1/17/2022
The COVID era has brought us many new experiences: mask-wearing, remote schooling, sheltering in place. The majority of these have been onerous and dreary. It's amazing how energy-sapping it is to just have to wait for something to be over.

Duration:00:09:29

Democrats’ Odds of Passing Voting Rights Reform Looked Bad Before Biden Went to the Hill—And Worse After He Left

1/17/2022
Joe Biden spent more than three decades in the Senate. He understands its arcane rules. He once showed a prowess for shepherding complex legislation past obstinate Senators from both parties. But as he closes out his first year as President, Biden has failed to get two of his signature legislation efforts past Senators of his own party.

Duration:00:06:18

Column: Voting Rights Isn’t Just a Black Issue

1/17/2022
Ahead of the Martin Luther King Jr. holiday, President Biden visited the grave of Dr. King in Atlanta and gave the angriest speech of his presidency, insisting that the Senate has a moral obligation to protect voting rights. After months of delay, Senate Leader Chuck Schumer finally moved to at least force open debate on federal voting rights legislation this week. As the nation honors Dr.

Duration:00:06:33

Novak Djokovic Leaves Australia After Losing Deportation Appeal

1/17/2022
MELBOURNE, Australia — Novak Djokovic left Australia on Sunday evening after losing his final bid to avoid deportation and play in the Australian Open despite being unvaccinated for COVID-19. A court earlier unanimously dismissed the No. 1-ranked tennis player’s challenge to cancel his visa. Djokovic, a 34-year-old from Serbia, said he was “extremely disappointed” by the ruling but respected it.

Duration:00:07:03

Column: U.S. Food Prices Are Up. Are the Food Corporations to Blame for Taking Advantage?

1/16/2022
2021 was a bad year for grocery bills. Shoppers paid 6.4% more for groceries in November 2021 compared to November 2020, according to the consumer price index. All food prices were up a bit more than usual but the most dramatic price increases come from meat, pork cost 14% more than a year ago and beef cost 20% more. These increases are slowing, per consumer price data released January 12th, but show no signs of dropping to pre-pandemic levels anytime soon.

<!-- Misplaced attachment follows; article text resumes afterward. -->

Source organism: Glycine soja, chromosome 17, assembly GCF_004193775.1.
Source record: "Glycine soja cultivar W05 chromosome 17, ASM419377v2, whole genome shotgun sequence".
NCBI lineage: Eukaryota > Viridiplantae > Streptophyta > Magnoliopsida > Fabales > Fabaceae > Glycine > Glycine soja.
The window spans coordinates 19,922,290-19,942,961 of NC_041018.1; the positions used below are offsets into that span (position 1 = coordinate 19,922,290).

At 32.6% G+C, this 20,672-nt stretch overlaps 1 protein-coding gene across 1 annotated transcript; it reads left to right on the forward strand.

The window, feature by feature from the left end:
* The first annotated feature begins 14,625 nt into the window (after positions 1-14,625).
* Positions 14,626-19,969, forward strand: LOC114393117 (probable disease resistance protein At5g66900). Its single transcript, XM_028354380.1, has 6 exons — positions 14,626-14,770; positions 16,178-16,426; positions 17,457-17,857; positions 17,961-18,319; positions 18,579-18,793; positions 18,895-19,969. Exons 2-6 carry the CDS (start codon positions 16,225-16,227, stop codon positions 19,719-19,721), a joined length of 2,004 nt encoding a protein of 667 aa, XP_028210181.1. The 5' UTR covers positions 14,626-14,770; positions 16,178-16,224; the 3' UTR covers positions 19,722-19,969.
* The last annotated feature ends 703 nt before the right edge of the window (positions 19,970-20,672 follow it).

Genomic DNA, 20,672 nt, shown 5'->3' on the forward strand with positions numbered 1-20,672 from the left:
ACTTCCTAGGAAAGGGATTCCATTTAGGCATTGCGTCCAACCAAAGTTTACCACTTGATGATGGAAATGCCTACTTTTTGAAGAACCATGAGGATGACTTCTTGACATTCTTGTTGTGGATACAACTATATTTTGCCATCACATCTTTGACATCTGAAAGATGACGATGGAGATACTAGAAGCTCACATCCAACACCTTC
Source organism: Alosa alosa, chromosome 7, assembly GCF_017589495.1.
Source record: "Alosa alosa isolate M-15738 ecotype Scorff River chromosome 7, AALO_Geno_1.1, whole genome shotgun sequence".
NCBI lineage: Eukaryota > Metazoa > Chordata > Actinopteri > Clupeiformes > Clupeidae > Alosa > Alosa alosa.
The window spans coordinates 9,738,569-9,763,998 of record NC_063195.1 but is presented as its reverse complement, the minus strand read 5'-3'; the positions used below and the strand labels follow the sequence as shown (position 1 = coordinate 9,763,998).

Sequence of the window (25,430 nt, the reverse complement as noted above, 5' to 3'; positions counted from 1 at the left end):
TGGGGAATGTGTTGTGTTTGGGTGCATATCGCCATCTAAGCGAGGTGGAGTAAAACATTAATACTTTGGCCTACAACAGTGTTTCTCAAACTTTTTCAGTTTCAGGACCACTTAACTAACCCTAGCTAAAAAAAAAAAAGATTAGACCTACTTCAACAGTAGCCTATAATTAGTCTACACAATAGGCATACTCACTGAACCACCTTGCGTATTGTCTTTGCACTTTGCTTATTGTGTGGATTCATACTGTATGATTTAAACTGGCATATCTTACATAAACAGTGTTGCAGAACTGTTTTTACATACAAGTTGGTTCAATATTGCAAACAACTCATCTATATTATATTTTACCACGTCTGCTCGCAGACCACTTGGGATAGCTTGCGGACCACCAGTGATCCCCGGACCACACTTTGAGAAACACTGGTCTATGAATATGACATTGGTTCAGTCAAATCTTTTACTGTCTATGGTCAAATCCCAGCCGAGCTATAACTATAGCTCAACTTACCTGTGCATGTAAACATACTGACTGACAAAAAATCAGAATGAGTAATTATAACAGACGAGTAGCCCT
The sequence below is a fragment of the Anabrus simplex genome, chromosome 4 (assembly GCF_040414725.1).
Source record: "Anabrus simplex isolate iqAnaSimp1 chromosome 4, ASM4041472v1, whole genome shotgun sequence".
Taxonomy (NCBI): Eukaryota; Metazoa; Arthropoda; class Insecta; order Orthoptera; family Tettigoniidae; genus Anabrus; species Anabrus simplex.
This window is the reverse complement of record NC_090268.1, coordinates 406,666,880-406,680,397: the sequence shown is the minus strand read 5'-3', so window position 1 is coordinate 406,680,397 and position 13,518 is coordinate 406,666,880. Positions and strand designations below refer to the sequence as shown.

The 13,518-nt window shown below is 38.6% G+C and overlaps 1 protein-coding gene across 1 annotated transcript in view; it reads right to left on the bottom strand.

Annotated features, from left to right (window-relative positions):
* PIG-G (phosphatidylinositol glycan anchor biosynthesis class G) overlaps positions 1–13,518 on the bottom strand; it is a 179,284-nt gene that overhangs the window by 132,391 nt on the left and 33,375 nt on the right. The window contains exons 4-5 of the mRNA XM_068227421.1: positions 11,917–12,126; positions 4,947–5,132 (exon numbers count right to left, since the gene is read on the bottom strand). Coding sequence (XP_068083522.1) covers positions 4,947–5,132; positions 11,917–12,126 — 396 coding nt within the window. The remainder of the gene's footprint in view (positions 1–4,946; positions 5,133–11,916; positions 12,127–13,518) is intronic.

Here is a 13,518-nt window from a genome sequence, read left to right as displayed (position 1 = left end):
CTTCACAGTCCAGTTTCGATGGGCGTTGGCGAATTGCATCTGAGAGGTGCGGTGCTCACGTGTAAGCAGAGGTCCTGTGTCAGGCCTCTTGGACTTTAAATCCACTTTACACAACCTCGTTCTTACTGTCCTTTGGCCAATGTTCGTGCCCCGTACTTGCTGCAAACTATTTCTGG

Duration:00:12:16

Nose or Throat? The Best Way to Swab for At-Home COVID-19 Tests

1/16/2022
The first challenge with rapid at-home self tests for COVID-19 is getting one. But once you have a test, there are now growing questions about what body part you should swab to get the most accurate and reliable results. Your nose? Throat? Cheek? What about your saliva? All of the self tests authorized by the U.S. Food and Drug Administration (FDA) are validated only with nasal samples.

Duration:00:09:43

Older Americans Are the Ignored Victims of the Opioid Epidemic

1/16/2022
Death certificates have dispelled any doubts about just how devastating the opioid epidemic is. Between May 2020 and April 2021, drug overdoses caused more than 100,000 deaths in the U.S., according to provisional data from the National Center for Health Statistics. And a new analysis suggests that many of these deaths are from a somewhat surprising group: older Americans. In adults ages 55 and older, opioid overdose deaths rose tenfold between 1999 and 2019, surging from 0.

Duration:00:06:19

“A Huge Mistake.” The E.U. Jeopardizes its Climate Goals By Labeling Natural Gas as Green

1/16/2022